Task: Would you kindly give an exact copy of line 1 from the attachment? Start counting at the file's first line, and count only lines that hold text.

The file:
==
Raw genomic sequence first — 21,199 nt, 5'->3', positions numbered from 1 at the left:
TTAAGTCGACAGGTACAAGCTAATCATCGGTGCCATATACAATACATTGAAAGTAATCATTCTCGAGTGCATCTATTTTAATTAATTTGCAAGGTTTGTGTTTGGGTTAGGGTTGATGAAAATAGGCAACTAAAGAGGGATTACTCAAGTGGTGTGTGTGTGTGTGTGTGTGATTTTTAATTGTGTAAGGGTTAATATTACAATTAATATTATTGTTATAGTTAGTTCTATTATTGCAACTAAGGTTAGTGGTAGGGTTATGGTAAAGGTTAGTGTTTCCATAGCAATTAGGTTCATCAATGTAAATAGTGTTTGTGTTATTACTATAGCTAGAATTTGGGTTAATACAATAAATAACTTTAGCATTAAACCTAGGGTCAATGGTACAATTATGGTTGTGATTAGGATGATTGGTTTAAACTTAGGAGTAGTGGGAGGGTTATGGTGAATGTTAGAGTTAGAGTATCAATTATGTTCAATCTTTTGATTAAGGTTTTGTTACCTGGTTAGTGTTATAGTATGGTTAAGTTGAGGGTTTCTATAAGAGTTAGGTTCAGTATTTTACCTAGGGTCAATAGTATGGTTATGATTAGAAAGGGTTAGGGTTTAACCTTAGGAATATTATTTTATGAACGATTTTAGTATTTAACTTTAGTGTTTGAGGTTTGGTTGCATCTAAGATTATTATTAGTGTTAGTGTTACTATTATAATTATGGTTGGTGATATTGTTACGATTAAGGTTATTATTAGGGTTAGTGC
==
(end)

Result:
Raw genomic sequence first — 21,199 nt, 5'->3', positions numbered from 1 at the left: